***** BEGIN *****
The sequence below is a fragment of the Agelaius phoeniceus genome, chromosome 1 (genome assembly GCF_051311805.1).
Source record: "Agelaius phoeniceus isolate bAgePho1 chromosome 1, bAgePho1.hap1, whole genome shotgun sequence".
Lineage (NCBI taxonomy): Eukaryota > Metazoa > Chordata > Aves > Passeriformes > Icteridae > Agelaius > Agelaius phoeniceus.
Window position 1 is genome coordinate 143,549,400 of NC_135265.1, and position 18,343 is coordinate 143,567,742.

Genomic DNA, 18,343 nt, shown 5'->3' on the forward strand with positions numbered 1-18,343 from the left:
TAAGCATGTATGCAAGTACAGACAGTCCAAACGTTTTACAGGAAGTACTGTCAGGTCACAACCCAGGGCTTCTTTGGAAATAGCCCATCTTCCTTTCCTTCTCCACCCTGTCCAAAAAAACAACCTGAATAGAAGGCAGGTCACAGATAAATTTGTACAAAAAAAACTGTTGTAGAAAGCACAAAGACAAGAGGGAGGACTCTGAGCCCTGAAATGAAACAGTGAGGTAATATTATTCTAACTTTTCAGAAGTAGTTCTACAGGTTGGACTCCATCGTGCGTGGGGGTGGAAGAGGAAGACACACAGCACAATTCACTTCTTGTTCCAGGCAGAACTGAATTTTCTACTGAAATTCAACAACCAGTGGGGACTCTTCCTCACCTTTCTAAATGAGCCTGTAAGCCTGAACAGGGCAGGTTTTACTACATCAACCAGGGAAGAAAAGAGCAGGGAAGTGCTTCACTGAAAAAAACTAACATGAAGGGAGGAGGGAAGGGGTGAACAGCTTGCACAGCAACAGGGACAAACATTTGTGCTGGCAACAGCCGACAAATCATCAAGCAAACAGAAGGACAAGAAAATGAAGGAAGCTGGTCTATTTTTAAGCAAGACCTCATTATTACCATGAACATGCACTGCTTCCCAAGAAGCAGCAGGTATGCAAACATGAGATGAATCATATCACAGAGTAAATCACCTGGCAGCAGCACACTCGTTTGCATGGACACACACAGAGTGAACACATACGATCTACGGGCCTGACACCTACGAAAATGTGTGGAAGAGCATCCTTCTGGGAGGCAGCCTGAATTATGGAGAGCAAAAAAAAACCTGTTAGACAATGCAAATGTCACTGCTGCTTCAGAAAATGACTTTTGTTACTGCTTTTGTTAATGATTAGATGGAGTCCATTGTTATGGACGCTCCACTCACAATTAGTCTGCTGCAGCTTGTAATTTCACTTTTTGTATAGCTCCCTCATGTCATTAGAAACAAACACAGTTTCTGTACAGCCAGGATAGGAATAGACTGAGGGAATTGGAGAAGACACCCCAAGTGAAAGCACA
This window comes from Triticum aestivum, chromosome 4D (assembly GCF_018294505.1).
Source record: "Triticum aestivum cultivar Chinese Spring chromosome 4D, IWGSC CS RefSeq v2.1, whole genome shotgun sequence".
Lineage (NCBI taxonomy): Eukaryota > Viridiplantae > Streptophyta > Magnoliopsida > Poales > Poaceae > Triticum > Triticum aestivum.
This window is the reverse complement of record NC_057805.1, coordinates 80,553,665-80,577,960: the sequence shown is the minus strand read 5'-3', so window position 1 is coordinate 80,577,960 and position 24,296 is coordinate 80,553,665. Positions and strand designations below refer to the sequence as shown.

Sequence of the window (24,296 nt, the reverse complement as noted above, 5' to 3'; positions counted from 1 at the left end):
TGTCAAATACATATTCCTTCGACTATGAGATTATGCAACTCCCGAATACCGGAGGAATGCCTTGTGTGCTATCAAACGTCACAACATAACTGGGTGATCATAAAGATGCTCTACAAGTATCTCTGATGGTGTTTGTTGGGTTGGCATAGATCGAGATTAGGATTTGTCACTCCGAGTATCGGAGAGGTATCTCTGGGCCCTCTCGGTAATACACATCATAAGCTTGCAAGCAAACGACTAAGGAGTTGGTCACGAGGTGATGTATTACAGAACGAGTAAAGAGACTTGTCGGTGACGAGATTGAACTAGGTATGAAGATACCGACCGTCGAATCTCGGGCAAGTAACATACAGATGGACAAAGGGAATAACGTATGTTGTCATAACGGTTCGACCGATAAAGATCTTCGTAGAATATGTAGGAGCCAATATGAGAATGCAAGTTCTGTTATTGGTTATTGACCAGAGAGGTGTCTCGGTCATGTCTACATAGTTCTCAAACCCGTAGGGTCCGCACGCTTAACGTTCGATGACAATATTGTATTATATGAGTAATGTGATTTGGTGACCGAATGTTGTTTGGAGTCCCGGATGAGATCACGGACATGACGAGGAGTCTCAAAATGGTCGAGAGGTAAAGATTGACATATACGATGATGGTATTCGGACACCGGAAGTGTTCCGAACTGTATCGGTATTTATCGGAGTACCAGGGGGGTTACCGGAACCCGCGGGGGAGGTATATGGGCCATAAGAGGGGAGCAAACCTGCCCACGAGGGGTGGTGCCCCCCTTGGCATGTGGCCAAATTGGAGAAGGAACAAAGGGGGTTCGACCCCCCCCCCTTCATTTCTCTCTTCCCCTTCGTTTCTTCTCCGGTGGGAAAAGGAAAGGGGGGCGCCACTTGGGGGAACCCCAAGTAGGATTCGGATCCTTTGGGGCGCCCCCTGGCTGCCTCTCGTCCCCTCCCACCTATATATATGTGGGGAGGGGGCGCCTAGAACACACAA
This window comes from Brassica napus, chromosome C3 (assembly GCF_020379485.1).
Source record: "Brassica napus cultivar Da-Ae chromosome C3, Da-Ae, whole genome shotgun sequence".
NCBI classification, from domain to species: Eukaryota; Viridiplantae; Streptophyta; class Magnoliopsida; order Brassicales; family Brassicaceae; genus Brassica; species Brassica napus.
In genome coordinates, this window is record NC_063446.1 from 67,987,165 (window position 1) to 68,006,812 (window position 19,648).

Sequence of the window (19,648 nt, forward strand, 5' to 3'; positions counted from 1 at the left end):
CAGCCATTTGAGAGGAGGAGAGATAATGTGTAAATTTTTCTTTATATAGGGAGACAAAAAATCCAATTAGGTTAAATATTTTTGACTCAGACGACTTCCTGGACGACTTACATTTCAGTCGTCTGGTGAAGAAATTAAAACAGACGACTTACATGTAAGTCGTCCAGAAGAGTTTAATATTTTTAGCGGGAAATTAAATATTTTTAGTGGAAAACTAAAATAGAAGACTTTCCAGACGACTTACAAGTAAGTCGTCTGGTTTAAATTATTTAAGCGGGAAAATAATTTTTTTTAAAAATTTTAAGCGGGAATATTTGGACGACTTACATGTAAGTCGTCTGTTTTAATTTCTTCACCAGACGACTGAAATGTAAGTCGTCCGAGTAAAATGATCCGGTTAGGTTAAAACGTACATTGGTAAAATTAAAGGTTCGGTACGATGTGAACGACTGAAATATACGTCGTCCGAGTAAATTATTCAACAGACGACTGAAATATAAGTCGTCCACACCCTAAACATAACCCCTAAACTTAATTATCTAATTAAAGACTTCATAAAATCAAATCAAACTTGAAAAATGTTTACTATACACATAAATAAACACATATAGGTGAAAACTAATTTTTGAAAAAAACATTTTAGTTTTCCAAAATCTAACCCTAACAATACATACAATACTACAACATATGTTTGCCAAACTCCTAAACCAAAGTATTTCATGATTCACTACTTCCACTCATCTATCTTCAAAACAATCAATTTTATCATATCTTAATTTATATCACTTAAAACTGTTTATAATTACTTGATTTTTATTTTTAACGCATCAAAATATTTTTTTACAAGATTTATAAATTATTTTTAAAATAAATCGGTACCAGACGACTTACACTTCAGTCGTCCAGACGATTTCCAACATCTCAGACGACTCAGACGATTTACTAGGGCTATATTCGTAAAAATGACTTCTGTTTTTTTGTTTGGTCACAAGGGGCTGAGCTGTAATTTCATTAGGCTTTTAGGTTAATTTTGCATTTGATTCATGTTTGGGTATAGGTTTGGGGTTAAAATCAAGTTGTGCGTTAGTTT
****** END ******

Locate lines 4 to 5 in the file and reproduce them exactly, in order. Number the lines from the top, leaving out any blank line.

Window position 1 is genome coordinate 143,549,400 of NC_135265.1, and position 18,343 is coordinate 143,567,742.

Genomic DNA, 18,343 nt, shown 5'->3' on the forward strand with positions numbered 1-18,343 from the left: